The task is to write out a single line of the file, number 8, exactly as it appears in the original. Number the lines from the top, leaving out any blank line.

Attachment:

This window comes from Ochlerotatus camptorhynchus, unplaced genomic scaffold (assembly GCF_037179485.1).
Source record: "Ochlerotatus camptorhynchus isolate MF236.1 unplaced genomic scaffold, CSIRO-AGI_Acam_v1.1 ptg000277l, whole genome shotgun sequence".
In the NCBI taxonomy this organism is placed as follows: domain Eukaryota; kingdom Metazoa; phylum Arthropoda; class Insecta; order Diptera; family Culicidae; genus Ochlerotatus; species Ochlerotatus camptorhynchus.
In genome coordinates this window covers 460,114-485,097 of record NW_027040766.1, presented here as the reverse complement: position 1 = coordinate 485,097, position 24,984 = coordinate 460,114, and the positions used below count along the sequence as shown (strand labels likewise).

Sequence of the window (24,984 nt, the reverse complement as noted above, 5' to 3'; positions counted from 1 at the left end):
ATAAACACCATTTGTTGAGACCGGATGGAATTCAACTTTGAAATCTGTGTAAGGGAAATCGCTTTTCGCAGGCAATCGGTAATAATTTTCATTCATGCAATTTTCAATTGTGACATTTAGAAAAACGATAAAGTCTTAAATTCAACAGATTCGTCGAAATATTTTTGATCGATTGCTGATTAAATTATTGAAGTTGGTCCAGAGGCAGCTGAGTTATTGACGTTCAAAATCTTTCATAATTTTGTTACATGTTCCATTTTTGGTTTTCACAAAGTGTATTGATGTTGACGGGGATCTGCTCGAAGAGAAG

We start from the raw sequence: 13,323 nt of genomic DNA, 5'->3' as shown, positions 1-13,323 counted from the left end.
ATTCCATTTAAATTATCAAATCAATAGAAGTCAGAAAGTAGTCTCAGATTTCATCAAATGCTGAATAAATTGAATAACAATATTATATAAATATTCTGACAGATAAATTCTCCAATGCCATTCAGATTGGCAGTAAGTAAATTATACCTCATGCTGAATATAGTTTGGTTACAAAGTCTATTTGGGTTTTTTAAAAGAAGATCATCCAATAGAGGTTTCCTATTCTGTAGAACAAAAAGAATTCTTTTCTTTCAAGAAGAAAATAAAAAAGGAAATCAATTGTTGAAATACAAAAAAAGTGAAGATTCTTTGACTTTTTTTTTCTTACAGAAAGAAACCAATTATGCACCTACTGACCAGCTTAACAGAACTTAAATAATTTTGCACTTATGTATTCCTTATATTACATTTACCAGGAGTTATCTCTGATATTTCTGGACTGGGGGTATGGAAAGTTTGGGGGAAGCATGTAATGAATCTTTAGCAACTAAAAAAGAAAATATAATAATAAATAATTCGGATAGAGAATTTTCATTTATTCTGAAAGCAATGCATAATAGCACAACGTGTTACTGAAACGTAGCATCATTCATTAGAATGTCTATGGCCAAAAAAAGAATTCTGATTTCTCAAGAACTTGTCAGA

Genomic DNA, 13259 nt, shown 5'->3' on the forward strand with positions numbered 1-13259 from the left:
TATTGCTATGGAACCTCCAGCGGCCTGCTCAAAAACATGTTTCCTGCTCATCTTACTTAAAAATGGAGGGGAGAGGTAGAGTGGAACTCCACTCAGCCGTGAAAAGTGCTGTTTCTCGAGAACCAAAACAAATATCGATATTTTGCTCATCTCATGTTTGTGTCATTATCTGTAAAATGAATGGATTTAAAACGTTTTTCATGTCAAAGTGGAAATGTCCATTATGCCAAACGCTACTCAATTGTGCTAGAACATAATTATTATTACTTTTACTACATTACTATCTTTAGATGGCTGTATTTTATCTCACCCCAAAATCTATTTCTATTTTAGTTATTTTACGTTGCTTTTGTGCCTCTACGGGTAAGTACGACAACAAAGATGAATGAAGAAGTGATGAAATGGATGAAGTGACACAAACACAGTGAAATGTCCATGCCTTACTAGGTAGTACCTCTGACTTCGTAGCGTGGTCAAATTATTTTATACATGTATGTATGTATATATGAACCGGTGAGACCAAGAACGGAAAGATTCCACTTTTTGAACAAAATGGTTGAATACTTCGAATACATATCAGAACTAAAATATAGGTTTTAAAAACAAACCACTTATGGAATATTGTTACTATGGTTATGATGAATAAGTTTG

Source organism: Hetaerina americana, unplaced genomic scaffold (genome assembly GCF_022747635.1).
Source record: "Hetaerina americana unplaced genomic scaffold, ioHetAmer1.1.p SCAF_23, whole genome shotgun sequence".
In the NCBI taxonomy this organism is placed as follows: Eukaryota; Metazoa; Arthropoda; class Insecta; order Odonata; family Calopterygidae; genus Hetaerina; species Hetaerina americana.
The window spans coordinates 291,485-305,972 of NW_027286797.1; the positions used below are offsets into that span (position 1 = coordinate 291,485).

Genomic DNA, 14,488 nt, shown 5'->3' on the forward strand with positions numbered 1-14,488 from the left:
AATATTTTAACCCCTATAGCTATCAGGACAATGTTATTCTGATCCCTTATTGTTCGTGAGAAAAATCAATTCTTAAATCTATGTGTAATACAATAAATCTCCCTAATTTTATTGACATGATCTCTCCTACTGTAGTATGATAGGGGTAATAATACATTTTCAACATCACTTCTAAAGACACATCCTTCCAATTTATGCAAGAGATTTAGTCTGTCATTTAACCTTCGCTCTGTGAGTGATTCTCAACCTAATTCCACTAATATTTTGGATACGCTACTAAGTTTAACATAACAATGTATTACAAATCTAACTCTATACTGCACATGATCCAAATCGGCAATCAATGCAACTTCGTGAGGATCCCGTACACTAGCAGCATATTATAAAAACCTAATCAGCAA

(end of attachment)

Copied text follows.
ATTCCATTTAAATTATCAAATCAATAGAAGTCAGAAAGTAGTCTCAGATTTCATCAAATGCTGAATAAATTGAATAACAATATTATATAAATATTCTGACAGATAAATTCTCCAATGCCATTCAGATTGGCAGTAAGTAAATTATACCTCATGCTGAATATAGTTTGGTTACAAAGTCTATTTGGGTTTTTTAAAAGAAGATCATCCAATAGAGGTTTCCTATTCTGTAGAACAAAAAGAATTCTTTTCTTTCAAGAAGAAAATAAAAAAGGAAATCAATTGTTGAAATACAAAAAAAGTGAAGATTCTTTGACTTTTTTTTTCTTACAGAAAGAAACCAATTATGCACCTACTGACCAGCTTAACAGAACTTAAATAATTTTGCACTTATGTATTCCTTATATTACATTTACCAGGAGTTATCTCTGATATTTCTGGACTGGGGGTATGGAAAGTTTGGGGGAAGCATGTAATGAATCTTTAGCAACTAAAAAAGAAAATATAATAATAAATAATTCGGATAGAGAATTTTCATTTATTCTGAAAGCAATGCATAATAGCACAACGTGTTACTGAAACGTAGCATCATTCATTAGAATGTCTATGGCCAAAAAAAGAATTCTGATTTCTCAAGAACTTGTCAGA